Dr. Kenneth Pettine: Stem cell therapy is here to stay Featured

Written by  Megan Wood | Friday, 16 December 2016 16:18
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At the forefront of regenerative medicine, Kenneth Pettine, MD, has participated in three FDA biologic studies. He works with Jeffery Donner, MD, at the Colorado Spine Institute . Dr. Pettine is the founder of the Orthopedic Stem Cell Institute, and is a pioneer in the field, with the only Stem Cell methods patent procedure in the nation.

"I'm convinced your body wants to heal itself," says Dr. Pettine. "The problem in orthopedics and spine is there's a paucity of blood supply to the joints or the disc in your back. If you injure your cartilage or disc, it has very little capacity to heal itself."

 

The key to regenerative medicine in orthopedics and spine lies in the mesenchymal stem cell, because it has the ability to differentiate into osteoblasts, chondroblasts or fibroblasts.

 

"This may be the most important stem cell in your body," Dr. Pettine explains. "The MSC is the cell that modulates your immune system through its paracrine ability to release numerous growth factors, cytokines, chemokines and inhibitors…It's the conductor and your body is the orchestra."

 

The use of the MSC to treat orthopedic injuries is standard of care in veterinary medicine, with a good amount of Class 1 data proving safety and efficacy. Dr. Pettine believes humans could also potentially benefit from the use of the MSC to treat orthopedic and spine pathology.

 

Throughout his career, Dr. Pettine has served as principle investigator for 15 FDA IDE studies focused on non-fusion technology.

 

He helped with the ISTO Technologies FDA phase one study, which was the first biologic study ever conducted in the human spine in the United States. Using juvenile cartilage cells, the study saw significant reduction in patients' back pain and one-year results have been published.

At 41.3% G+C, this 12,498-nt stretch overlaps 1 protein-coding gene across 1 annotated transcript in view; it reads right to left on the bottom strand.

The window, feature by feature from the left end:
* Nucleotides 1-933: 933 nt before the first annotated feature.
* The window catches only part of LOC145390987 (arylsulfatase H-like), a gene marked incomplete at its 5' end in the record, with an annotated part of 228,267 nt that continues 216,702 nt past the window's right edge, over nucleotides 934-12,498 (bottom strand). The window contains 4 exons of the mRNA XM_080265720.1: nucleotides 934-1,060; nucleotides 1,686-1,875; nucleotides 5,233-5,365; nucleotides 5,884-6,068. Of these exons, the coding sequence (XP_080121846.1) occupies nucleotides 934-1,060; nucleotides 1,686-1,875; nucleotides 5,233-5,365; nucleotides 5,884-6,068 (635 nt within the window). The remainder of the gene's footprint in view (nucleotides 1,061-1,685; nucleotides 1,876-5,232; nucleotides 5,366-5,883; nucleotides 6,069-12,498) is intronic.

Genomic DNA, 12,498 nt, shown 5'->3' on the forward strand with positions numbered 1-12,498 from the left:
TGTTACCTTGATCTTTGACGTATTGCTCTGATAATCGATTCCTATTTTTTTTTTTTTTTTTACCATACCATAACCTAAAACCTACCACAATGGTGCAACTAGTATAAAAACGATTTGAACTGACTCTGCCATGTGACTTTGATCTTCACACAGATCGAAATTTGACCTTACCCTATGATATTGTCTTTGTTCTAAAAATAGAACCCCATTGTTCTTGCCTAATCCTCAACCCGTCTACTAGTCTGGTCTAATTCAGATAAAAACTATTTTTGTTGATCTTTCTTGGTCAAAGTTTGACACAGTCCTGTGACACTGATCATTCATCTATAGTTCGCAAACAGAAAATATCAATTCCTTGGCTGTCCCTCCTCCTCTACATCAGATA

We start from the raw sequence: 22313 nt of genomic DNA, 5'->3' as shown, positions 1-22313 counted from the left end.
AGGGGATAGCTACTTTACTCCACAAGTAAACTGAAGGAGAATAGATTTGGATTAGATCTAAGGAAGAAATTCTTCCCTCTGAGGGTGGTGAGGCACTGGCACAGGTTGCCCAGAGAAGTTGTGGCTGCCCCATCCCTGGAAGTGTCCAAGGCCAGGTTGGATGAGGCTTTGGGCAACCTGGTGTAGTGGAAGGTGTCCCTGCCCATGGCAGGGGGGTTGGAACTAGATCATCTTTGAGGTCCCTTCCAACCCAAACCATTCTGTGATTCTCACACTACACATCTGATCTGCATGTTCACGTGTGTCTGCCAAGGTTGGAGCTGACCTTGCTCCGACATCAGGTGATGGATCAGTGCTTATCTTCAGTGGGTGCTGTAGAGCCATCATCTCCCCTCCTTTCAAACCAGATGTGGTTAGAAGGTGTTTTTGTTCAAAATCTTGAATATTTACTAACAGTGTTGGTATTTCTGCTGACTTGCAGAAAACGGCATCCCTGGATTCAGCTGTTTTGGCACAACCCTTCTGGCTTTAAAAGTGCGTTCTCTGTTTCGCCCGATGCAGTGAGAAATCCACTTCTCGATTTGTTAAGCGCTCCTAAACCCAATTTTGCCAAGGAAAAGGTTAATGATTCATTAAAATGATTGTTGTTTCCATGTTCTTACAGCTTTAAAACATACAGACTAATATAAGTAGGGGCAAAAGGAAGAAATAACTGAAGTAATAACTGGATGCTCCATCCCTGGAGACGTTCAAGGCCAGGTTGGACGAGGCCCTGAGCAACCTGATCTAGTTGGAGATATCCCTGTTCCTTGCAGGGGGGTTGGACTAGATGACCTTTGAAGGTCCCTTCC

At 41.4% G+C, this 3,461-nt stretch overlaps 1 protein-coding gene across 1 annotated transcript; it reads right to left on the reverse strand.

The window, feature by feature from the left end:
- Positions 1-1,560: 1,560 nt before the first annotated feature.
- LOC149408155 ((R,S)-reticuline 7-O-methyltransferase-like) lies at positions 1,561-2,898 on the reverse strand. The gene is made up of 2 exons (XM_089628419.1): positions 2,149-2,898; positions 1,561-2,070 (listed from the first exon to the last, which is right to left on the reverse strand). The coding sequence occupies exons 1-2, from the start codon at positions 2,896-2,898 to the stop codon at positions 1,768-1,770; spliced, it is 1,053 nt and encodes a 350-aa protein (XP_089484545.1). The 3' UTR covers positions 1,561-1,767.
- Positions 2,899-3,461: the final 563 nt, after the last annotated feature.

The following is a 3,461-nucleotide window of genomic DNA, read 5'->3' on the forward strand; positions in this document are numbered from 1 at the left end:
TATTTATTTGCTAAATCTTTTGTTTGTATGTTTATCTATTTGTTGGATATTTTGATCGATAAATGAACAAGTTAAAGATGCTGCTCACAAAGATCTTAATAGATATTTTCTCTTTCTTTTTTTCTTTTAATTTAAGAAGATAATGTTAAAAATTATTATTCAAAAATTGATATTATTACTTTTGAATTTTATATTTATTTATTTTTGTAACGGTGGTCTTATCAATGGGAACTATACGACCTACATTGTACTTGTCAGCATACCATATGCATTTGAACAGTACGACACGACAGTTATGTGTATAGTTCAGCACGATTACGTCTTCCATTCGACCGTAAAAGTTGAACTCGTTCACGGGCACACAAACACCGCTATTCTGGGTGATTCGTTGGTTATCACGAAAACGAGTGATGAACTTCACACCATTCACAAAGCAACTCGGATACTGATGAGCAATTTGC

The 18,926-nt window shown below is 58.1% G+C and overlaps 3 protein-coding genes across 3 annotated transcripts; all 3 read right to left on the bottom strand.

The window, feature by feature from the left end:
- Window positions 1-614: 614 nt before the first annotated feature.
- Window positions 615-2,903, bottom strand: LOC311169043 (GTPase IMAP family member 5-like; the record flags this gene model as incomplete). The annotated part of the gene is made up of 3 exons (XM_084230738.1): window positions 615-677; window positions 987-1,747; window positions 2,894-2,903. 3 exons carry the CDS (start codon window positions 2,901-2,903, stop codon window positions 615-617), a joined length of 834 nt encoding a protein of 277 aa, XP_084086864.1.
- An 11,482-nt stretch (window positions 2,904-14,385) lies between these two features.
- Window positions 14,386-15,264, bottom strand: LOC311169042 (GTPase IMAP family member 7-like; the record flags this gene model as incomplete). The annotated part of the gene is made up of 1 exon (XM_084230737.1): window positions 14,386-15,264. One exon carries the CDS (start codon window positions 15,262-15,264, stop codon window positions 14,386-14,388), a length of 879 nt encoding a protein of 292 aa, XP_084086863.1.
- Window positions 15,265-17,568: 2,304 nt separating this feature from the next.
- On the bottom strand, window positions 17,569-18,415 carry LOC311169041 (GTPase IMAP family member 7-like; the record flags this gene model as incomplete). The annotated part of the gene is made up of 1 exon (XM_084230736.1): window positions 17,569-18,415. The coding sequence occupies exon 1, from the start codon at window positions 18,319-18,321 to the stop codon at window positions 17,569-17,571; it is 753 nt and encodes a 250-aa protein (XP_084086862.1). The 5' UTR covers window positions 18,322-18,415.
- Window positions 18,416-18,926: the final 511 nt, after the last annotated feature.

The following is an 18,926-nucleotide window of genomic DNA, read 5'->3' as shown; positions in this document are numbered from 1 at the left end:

Dr. Pettine also conducted an IRB study similar to the ISTO trial, utilizing autologous bone marrow concentrated cells to treat discogenic low back pain in 26 patients. This treatment has no FDA issues, as autologous bone marrow concentrated (BMC) cell therapy falls under "the practice of medicine" by the FDA under Section 361 of the Public Health Service Act's provisions.

 

The 30-minute procedure can be performed in an office or ambulatory surgery center with IV sedation or local anesthetic. Dr. Pettine has published one- and two-year results, and plans to publish three-year follow-up results soon.

 

The one-year results revealed the cell therapy "significantly reduces lumbar discogenic pain," according to Pettine et.al., Stem Cells 2015; 33:146-156. Out of the 26 patients, only six received surgery 36 months post-injection. Dr. Pettine reported a 72 percent average reduction in Oswestry Disability Index scores and 75 percent average decrease in Visual Analog Scales scores at 36 months.

 

"It seems to be long lasting," says Dr. Pettine. "We only re-injected two of the 26 patients at three-year follow up."

 

Of 210 patients with cervical degeneration Dr. Pettine has injected with BMC, about 70 percent reported a 65 percent improvement in pain at one year follow up. Any arthritic joint can be injected with BMC.

 

Although seeing positive results, Dr. Pettine notes this BMC cell therapy is not intended to replace surgery, but rather serve as a treatment for chronic conditions in patients who want an option prior to surgery. He believes this therapy will become more prevalent in the industry within three years to five years.

 

"I think it's important for surgeons to be more proactive with [stem cell therapy], because I promise this will not go away," cautions Dr. Pettine. "And if surgeons don't get involved in this, it will be taken over by non-surgeons."

 

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Last modified on Friday, 16 December 2016 16:58
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